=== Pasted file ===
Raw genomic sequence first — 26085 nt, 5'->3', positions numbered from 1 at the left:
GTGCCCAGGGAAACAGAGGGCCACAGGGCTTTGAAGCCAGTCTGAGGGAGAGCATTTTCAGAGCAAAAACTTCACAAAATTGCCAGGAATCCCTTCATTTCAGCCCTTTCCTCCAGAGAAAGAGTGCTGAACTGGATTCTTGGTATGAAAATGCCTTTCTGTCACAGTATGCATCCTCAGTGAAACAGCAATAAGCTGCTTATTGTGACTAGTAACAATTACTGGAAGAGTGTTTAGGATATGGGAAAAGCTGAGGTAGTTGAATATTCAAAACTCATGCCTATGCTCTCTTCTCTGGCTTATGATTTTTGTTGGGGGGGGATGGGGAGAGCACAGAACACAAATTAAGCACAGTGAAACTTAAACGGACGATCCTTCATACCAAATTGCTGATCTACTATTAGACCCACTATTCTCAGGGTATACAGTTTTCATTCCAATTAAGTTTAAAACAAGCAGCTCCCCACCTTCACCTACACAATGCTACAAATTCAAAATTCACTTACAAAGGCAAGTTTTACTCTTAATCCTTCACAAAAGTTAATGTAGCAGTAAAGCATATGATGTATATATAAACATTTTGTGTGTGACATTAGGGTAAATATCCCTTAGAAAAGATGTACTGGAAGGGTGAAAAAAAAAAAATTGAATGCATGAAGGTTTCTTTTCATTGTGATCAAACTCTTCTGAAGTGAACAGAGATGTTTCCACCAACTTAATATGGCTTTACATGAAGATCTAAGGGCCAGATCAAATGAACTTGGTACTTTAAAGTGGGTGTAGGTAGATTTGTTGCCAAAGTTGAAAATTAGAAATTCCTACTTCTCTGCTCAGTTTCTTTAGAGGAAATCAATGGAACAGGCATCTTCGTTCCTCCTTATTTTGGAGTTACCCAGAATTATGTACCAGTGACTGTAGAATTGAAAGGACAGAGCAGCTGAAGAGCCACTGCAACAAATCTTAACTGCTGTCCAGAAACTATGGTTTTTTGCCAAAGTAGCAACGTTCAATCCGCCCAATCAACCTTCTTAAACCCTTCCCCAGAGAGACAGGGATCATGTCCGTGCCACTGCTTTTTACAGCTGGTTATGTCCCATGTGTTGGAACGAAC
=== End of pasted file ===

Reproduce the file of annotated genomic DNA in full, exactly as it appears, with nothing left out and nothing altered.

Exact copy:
Raw genomic sequence first — 26085 nt, 5'->3', positions numbered from 1 at the left:
GTGCCCAGGGAAACAGAGGGCCACAGGGCTTTGAAGCCAGTCTGAGGGAGAGCATTTTCAGAGCAAAAACTTCACAAAATTGCCAGGAATCCCTTCATTTCAGCCCTTTCCTCCAGAGAAAGAGTGCTGAACTGGATTCTTGGTATGAAAATGCCTTTCTGTCACAGTATGCATCCTCAGTGAAACAGCAATAAGCTGCTTATTGTGACTAGTAACAATTACTGGAAGAGTGTTTAGGATATGGGAAAAGCTGAGGTAGTTGAATATTCAAAACTCATGCCTATGCTCTCTTCTCTGGCTTATGATTTTTGTTGGGGGGGGATGGGGAGAGCACAGAACACAAATTAAGCACAGTGAAACTTAAACGGACGATCCTTCATACCAAATTGCTGATCTACTATTAGACCCACTATTCTCAGGGTATACAGTTTTCATTCCAATTAAGTTTAAAACAAGCAGCTCCCCACCTTCACCTACACAATGCTACAAATTCAAAATTCACTTACAAAGGCAAGTTTTACTCTTAATCCTTCACAAAAGTTAATGTAGCAGTAAAGCATATGATGTATATATAAACATTTTGTGTGTGACATTAGGGTAAATATCCCTTAGAAAAGATGTACTGGAAGGGTGAAAAAAAAAAAATTGAATGCATGAAGGTTTCTTTTCATTGTGATCAAACTCTTCTGAAGTGAACAGAGATGTTTCCACCAACTTAATATGGCTTTACATGAAGATCTAAGGGCCAGATCAAATGAACTTGGTACTTTAAAGTGGGTGTAGGTAGATTTGTTGCCAAAGTTGAAAATTAGAAATTCCTACTTCTCTGCTCAGTTTCTTTAGAGGAAATCAATGGAACAGGCATCTTCGTTCCTCCTTATTTTGGAGTTACCCAGAATTATGTACCAGTGACTGTAGAATTGAAAGGACAGAGCAGCTGAAGAGCCACTGCAACAAATCTTAACTGCTGTCCAGAAACTATGGTTTTTTGCCAAAGTAGCAACGTTCAATCCGCCCAATCAACCTTCTTAAACCCTTCCCCAGAGAGACAGGGATCATGTCCGTGCCACTGCTTTTTACAGCTGGTTATGTCCCATGTGTTGGAACGAAC